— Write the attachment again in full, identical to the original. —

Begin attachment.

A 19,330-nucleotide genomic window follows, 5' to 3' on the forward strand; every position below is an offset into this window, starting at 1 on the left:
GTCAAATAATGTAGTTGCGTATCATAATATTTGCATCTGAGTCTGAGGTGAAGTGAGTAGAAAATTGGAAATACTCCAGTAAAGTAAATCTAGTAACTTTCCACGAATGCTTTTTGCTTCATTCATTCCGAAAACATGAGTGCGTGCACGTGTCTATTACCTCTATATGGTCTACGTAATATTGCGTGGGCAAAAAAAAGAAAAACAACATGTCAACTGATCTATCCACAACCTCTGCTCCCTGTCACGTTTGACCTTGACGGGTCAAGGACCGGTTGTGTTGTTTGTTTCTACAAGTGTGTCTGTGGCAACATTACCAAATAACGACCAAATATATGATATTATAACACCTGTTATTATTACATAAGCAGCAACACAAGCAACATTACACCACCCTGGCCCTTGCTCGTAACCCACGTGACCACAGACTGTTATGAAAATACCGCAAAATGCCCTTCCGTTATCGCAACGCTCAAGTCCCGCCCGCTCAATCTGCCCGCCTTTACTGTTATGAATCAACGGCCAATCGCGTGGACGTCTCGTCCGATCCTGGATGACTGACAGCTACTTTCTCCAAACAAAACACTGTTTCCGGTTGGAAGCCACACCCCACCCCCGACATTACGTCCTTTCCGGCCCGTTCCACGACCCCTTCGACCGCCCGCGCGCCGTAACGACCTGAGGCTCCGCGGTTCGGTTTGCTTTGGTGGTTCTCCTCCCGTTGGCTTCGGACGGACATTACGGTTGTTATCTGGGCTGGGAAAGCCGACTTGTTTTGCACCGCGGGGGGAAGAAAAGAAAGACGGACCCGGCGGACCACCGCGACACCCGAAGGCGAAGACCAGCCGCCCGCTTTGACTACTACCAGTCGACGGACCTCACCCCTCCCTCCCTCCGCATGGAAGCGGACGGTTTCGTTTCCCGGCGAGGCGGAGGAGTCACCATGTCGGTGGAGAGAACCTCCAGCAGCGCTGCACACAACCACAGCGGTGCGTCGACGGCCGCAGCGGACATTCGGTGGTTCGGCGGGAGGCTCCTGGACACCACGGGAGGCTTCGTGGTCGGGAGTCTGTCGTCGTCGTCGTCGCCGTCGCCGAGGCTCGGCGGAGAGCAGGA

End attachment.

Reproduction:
A 19,330-nucleotide genomic window follows, 5' to 3' on the forward strand; every position below is an offset into this window, starting at 1 on the left:
GTCAAATAATGTAGTTGCGTATCATAATATTTGCATCTGAGTCTGAGGTGAAGTGAGTAGAAAATTGGAAATACTCCAGTAAAGTAAATCTAGTAACTTTCCACGAATGCTTTTTGCTTCATTCATTCCGAAAACATGAGTGCGTGCACGTGTCTATTACCTCTATATGGTCTACGTAATATTGCGTGGGCAAAAAAAAGAAAAACAACATGTCAACTGATCTATCCACAACCTCTGCTCCCTGTCACGTTTGACCTTGACGGGTCAAGGACCGGTTGTGTTGTTTGTTTCTACAAGTGTGTCTGTGGCAACATTACCAAATAACGACCAAATATATGATATTATAACACCTGTTATTATTACATAAGCAGCAACACAAGCAACATTACACCACCCTGGCCCTTGCTCGTAACCCACGTGACCACAGACTGTTATGAAAATACCGCAAAATGCCCTTCCGTTATCGCAACGCTCAAGTCCCGCCCGCTCAATCTGCCCGCCTTTACTGTTATGAATCAACGGCCAATCGCGTGGACGTCTCGTCCGATCCTGGATGACTGACAGCTACTTTCTCCAAACAAAACACTGTTTCCGGTTGGAAGCCACACCCCACCCCCGACATTACGTCCTTTCCGGCCCGTTCCACGACCCCTTCGACCGCCCGCGCGCCGTAACGACCTGAGGCTCCGCGGTTCGGTTTGCTTTGGTGGTTCTCCTCCCGTTGGCTTCGGACGGACATTACGGTTGTTATCTGGGCTGGGAAAGCCGACTTGTTTTGCACCGCGGGGGGAAGAAAAGAAAGACGGACCCGGCGGACCACCGCGACACCCGAAGGCGAAGACCAGCCGCCCGCTTTGACTACTACCAGTCGACGGACCTCACCCCTCCCTCCCTCCGCATGGAAGCGGACGGTTTCGTTTCCCGGCGAGGCGGAGGAGTCACCATGTCGGTGGAGAGAACCTCCAGCAGCGCTGCACACAACCACAGCGGTGCGTCGACGGCCGCAGCGGACATTCGGTGGTTCGGCGGGAGGCTCCTGGACACCACGGGAGGCTTCGTGGTCGGGAGTCTGTCGTCGTCGTCGTCGCCGTCGCCGAGGCTCGGCGGAGAGCAGGA